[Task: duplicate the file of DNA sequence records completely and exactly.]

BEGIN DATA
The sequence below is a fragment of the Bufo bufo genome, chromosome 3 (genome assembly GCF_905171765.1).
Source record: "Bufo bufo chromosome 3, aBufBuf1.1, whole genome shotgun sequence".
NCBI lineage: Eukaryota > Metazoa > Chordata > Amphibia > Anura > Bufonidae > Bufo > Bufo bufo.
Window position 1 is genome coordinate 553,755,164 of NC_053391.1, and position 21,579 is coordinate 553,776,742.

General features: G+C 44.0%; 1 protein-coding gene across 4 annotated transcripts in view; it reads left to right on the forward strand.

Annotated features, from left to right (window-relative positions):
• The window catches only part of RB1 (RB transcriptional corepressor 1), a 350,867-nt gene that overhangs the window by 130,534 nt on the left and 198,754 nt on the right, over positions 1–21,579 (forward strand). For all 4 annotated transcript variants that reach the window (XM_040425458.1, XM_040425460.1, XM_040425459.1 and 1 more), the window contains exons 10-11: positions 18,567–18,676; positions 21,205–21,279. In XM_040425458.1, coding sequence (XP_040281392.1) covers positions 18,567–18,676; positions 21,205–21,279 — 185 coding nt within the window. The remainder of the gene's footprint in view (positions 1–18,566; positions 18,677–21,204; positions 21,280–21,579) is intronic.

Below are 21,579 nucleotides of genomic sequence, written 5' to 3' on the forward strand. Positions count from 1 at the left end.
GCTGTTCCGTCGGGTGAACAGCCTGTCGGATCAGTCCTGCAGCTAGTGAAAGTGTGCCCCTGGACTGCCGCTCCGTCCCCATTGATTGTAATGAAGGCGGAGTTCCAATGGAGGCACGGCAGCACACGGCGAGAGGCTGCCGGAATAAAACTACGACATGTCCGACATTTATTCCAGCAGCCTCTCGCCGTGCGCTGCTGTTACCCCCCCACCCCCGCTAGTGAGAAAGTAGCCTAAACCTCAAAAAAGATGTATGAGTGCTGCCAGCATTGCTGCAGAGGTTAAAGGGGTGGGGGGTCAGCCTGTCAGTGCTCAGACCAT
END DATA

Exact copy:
The sequence below is a fragment of the Bufo bufo genome, chromosome 3 (genome assembly GCF_905171765.1).
Source record: "Bufo bufo chromosome 3, aBufBuf1.1, whole genome shotgun sequence".
NCBI lineage: Eukaryota > Metazoa > Chordata > Amphibia > Anura > Bufonidae > Bufo > Bufo bufo.
Window position 1 is genome coordinate 553,755,164 of NC_053391.1, and position 21,579 is coordinate 553,776,742.

General features: G+C 44.0%; 1 protein-coding gene across 4 annotated transcripts in view; it reads left to right on the forward strand.

Annotated features, from left to right (window-relative positions):
• The window catches only part of RB1 (RB transcriptional corepressor 1), a 350,867-nt gene that overhangs the window by 130,534 nt on the left and 198,754 nt on the right, over positions 1–21,579 (forward strand). For all 4 annotated transcript variants that reach the window (XM_040425458.1, XM_040425460.1, XM_040425459.1 and 1 more), the window contains exons 10-11: positions 18,567–18,676; positions 21,205–21,279. In XM_040425458.1, coding sequence (XP_040281392.1) covers positions 18,567–18,676; positions 21,205–21,279 — 185 coding nt within the window. The remainder of the gene's footprint in view (positions 1–18,566; positions 18,677–21,204; positions 21,280–21,579) is intronic.

Below are 21,579 nucleotides of genomic sequence, written 5' to 3' on the forward strand. Positions count from 1 at the left end.
GCTGTTCCGTCGGGTGAACAGCCTGTCGGATCAGTCCTGCAGCTAGTGAAAGTGTGCCCCTGGACTGCCGCTCCGTCCCCATTGATTGTAATGAAGGCGGAGTTCCAATGGAGGCACGGCAGCACACGGCGAGAGGCTGCCGGAATAAAACTACGACATGTCCGACATTTATTCCAGCAGCCTCTCGCCGTGCGCTGCTGTTACCCCCCCACCCCCGCTAGTGAGAAAGTAGCCTAAACCTCAAAAAAGATGTATGAGTGCTGCCAGCATTGCTGCAGAGGTTAAAGGGGTGGGGGGTCAGCCTGTCAGTGCTCAGACCAT